New York City is a thriving, bustling town that beats with its own lifeblood, the subway beneath pounding out a rhythm that the citizens feel in their shoes. Eight years ago, on September 11th 2001, New York suffered a great tragedy, but the people united to bring the City back.
This playlist –coming from the Folk and Rock genres– focuses less on the attack on 9-11, but more on the spirit of the New Yorkers. Not every song is positive, not every song is even set after 9-11, but every song captures the heart of New York.
Positively 4th Street, Bob Dylan
It is usually assumed that this scathing attack on some member of Dylan’s circle of friends is referencing Greenwich Village’s 4th Street. 4th Street in Manhattan is the heart of Greenwich Village and was the center of the American Folk Revival of the late 50s and 60s. Situated on 4th Street is Washington Square Park, where aspiring musicians would sit and play for fun and profit, many still do today (Lankford, Ronald D. “Folk Music USA”).
However, there is another 4th Street in Bob Dylan’s life. Bob Dylan attended the University of Minnesota for a short time before moving to New York to join the Folk scene there (“Bob Dylan” nndb.com). 4th Street was a major road in the area of town where many college students lived, called Dinkytown (dinkytownminneapolis.com).
Trying to analyze the mind of Bob Dylan is dangerous work, but it is possible that “Positively 4th Street” has a dual meaning, partially referring to false fellows in Minnesota, and partially to them in Manhattan.
Chelsea Hotel, Dan Bern
“New love is beautiful/ new love is sad/ new love means giving up all the old loves/ that you’ve ever had”
Set in New York City, “Chelsea Hotel” is one of the most bittersweet, uniquely touching, love songs of the modern Folk era. “Chelsea Hotel” is about the narrator trying to get over his old lover in order to pursue a future with his new one. In doing so, Dan Bern has mirrored a common situation among lovers, and he does so with trademark quirkiness.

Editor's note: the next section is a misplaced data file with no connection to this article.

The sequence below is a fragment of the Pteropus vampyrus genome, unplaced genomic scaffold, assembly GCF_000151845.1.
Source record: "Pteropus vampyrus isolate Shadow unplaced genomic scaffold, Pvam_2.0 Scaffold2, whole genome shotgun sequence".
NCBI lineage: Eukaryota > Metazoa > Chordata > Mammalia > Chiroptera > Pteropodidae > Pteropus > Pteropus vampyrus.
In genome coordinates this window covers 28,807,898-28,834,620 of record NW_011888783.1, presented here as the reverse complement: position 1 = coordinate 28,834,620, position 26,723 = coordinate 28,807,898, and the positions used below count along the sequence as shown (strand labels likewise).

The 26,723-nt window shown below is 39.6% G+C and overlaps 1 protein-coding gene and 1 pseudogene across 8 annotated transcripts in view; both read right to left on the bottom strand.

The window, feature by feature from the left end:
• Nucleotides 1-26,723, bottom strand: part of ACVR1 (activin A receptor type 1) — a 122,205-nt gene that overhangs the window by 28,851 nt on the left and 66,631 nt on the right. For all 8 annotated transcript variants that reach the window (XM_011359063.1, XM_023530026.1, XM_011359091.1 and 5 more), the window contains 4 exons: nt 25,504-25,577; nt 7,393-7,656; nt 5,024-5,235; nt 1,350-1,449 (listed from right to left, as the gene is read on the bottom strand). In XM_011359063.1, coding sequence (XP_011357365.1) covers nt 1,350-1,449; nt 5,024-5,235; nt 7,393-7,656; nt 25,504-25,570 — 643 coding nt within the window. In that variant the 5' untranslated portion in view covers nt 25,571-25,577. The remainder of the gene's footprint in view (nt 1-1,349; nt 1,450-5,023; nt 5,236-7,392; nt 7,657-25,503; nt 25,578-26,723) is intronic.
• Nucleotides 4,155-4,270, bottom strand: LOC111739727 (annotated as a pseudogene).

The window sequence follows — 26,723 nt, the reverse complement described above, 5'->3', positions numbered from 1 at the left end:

The Chelsea Hotel (actually “the Hotel Chelsea”) is a hotel on W 23rd St in Manhattan, and has been a center of artistic activity in New York. Many musicians, writers, and artists have lived or stayed there, including (nytimes.com)
- Bob Dylan
- Janis Joplin
- Sid Vicious
- Dylan Thomas
- Jack Kerouac
- Dee Dee Ramone
- Tom Waits
- Robert Mapplethorpe
“City of Immigrants,” “Down Here Below,” Steve Earle
Off of Americana rocker Steve Earle’s 2007 album Washington Square Serenade, “City of Immigrants” captures the sprit of New York City like few songs do. Since New York was founded as New Amsterdam, the City has been the final destination for people searching for a new life. New York continues to be a major– if not the major– port of entry in America.
Earle sings “My heart keepin’ time to a thousand beats/ Singin’ in languages I don’t speak,” and a thousand hearts ring out the same. The tapestry of colors, cultures, and flavors of NYC is what makes New York unique in America and the world.
Washington Square Serenade is an album dedicated to New York City. Earle recorded Washington Square Serenade in 2007 after moving to New York.
There are several songs about NYC on the album, including “Down Here Below,” which uses Manhattan’s famous red tail hawk Pale Male– the first red tail to ever nest in a high rise building instead of a tree, and patriarch of the blossoming red tail hawk population in Central Park (Schulman, Janet. “Pale Male: Citizen Hawk of New York City“)–as an allegory for living in New York after 9-11. Despite adversity, Pale Male lives on in NYC, just like the people.
New York, New York, Ryan Adams
Ryan Adams’ song “New York, New York” (not to be confused with Frank Sinatra’s song of the same name) has become an anthem of sorts after the attack on the World Trade Center on September 11th. Besides being a love song of sorts to a lost girlfriend and to New York City, “New York, New York” had the luck (good or bad) of filming the New York skyline just days before 9-11 (“New York, New York.” songfacts.com). Since then it has been associated with the attack, and with the City.
More Songs About NYC
- The 59th Street Bridge Song (Feelin’ Groovy), Simon and Garfunkle — No New York playlist would be complete without a Simon and Garfunkle folk song.
- Downtown Train, Tom Waits — Captures the loneliness that only a city of 8 million can create.
- Incident on 57th Street, Bruce Springsteen — A rock ballad about trying to find love in the darker parts of New York City.
- New York’s Not My Home, Jim Croce
- Rockaway Beach, The Ramones — The quintessential New York band, Rockaway Beach is a popular destination for New Yorkers looking to hit the beach.
- New Amsterdam, Elvis Costello
- Chelsea Hotel No. 2, Leonard Cohen — Another song about the Hotel Chelsea. According to Cohen it is about love affairs with Janis Joplin and Nico (leonardcohenfiles.com/chelsea.html).
- Angel of Harlem, U2
This September 11th, let us pay tribute to this great city, that suffered a great tragedy, not by focusing on the attack, but on what makes New York City so alive, a city that can withstand anything. These rock and folk songs get to the heart, the soul, and the indomitable spirit of New York. Enjoy.